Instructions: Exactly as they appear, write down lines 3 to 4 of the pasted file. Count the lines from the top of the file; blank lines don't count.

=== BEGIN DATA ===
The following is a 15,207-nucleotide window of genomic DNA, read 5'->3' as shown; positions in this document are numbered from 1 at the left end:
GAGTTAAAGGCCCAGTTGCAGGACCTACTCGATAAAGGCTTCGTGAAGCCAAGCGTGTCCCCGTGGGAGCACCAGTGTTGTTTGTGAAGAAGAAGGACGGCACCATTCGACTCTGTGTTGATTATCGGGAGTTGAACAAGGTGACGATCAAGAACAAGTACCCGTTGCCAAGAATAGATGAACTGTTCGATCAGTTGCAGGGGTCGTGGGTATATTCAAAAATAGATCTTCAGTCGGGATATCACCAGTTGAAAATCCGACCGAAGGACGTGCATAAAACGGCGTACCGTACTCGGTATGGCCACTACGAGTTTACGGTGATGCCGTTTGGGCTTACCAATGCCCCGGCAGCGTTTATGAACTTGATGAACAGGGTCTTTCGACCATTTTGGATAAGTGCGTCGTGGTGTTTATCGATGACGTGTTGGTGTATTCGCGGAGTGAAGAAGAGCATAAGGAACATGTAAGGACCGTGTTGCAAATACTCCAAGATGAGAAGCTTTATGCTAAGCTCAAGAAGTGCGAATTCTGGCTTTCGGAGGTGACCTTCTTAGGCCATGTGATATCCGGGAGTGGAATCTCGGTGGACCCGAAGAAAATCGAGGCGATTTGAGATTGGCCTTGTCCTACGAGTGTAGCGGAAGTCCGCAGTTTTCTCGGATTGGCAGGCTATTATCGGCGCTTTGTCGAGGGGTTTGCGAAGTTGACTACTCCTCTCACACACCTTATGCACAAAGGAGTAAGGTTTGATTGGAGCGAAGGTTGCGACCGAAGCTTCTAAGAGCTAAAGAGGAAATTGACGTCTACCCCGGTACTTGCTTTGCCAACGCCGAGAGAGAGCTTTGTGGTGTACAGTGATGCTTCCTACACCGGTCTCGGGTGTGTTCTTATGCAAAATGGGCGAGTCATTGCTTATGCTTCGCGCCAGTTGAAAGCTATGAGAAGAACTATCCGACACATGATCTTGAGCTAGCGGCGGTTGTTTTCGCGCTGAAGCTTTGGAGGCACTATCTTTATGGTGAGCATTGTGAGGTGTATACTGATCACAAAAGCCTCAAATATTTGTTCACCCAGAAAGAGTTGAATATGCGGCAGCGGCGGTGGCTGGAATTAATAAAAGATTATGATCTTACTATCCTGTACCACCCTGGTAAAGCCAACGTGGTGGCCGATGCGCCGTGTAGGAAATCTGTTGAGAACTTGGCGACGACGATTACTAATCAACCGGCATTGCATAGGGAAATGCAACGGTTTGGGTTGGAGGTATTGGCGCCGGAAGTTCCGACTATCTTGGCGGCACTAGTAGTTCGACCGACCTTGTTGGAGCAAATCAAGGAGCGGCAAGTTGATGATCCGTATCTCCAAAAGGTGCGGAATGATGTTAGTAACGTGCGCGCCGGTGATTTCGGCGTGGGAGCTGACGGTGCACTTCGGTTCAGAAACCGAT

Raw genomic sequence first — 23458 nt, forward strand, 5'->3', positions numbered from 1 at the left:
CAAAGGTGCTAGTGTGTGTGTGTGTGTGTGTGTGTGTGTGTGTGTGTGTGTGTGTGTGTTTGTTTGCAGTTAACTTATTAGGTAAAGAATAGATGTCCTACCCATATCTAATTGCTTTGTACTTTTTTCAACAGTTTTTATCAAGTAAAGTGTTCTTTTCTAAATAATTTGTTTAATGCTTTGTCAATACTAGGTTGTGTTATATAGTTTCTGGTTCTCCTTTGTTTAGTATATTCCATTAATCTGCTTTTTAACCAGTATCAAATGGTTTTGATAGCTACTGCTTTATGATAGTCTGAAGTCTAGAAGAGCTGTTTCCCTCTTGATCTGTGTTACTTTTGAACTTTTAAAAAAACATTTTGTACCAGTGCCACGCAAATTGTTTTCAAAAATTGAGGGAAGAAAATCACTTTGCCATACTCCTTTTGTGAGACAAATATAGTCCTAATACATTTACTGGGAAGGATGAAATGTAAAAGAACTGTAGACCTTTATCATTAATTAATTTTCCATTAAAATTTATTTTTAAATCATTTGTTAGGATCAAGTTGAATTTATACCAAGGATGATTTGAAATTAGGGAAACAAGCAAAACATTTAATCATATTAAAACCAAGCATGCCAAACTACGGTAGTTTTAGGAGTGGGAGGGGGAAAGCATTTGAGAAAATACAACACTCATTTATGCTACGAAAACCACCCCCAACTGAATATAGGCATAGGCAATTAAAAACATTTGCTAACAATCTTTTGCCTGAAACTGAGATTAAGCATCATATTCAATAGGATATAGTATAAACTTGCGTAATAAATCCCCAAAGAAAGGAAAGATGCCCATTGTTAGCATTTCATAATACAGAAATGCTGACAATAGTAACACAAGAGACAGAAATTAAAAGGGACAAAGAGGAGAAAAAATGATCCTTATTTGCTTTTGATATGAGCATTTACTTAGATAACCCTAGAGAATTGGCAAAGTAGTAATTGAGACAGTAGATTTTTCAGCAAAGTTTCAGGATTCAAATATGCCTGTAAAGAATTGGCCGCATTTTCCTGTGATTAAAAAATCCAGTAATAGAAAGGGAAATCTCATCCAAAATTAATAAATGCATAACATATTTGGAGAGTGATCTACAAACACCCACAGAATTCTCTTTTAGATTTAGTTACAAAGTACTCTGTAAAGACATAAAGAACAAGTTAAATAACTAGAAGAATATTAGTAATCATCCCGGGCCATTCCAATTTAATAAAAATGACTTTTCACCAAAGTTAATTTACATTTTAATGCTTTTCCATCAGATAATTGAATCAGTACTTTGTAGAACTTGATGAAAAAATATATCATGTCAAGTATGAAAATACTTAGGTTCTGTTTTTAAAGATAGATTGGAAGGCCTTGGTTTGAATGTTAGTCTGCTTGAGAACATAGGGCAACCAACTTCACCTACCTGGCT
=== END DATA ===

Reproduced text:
Raw genomic sequence first — 23458 nt, forward strand, 5'->3', positions numbered from 1 at the left:
CAAAGGTGCTAGTGTGTGTGTGTGTGTGTGTGTGTGTGTGTGTGTGTGTGTGTGTGTGTTTGTTTGCAGTTAACTTATTAGGTAAAGAATAGATGTCCTACCCATATCTAATTGCTTTGTACTTTTTTCAACAGTTTTTATCAAGTAAAGTGTTCTTTTCTAAATAATTTGTTTAATGCTTTGTCAATACTAGGTTGTGTTATATAGTTTCTGGTTCTCCTTTGTTTAGTATATTCCATTAATCTGCTTTTTAACCAGTATCAAATGGTTTTGATAGCTACTGCTTTATGATAGTCTGAAGTCTAGAAGAGCTGTTTCCCTCTTGATCTGTGTTACTTTTGAACTTTTAAAAAAACATTTTGTACCAGTGCCACGCAAATTGTTTTCAAAAATTGAGGGAAGAAAATCACTTTGCCATACTCCTTTTGTGAGACAAATATAGTCCTAATACATTTACTGGGAAGGATGAAATGTAAAAGAACTGTAGACCTTTATCATTAATTAATTTTCCATTAAAATTTATTTTTAAATCATTTGTTAGGATCAAGTTGAATTTATACCAAGGATGATTTGAAATTAGGGAAACAAGCAAAACATTTAATCATATTAAAACCAAGCATGCCAAACTACGGTAGTTTTAGGAGTGGGAGGGGGAAAGCATTTGAGAAAATACAACACTCATTTATGCTACGAAAACCACCCCCAACTGAATATAGGCATAGGCAATTAAAAACATTTGCTAACAATCTTTTGCCTGAAACTGAGATTAAGCATCATATTCAATAGGATATAGTATAAACTTGCGTAATAAATCCCCAAAGAAAGGAAAGATGCCCATTGTTAGCATTTCATAATACAGAAATGCTGACAATAGTAACACAAGAGACAGAAATTAAAAGGGACAAAGAGGAGAAAAAATGATCCTTATTTGCTTTTGATATGAGCATTTACTTAGATAACCCTAGAGAATTGGCAAAGTAGTAATTGAGACAGTAGATTTTTCAGCAAAGTTTCAGGATTCAAATATGCCTGTAAAGAATTGGCCGCATTTTCCTGTGATTAAAAAATCCAGTAATAGAAAGGGAAATCTCATCCAAAATTAATAAATGCATAACATATTTGGAGAGTGATCTACAAACACCCACAGAATTCTCTTTTAGATTTAGTTACAAAGTACTCTGTAAAGACATAAAGAACAAGTTAAATAACTAGAAGAATATTAGTAATCATCCCGGGCCATTCCAATTTAATAAAAATGACTTTTCACCAAAGTTAATTTACATTTTAATGCTTTTCCATCAGATAATTGAATCAGTACTTTGTAGAACTTGATGAAAAAATATATCATGTCAAGTATGAAAATACTTAGGTTCTGTTTTTAAAGATAGATTGGAAGGCCTTGGTTTGAATGTTAGTCTGCTTGAGAACATAGGGCAACCAACTTCACCTACCTGGCT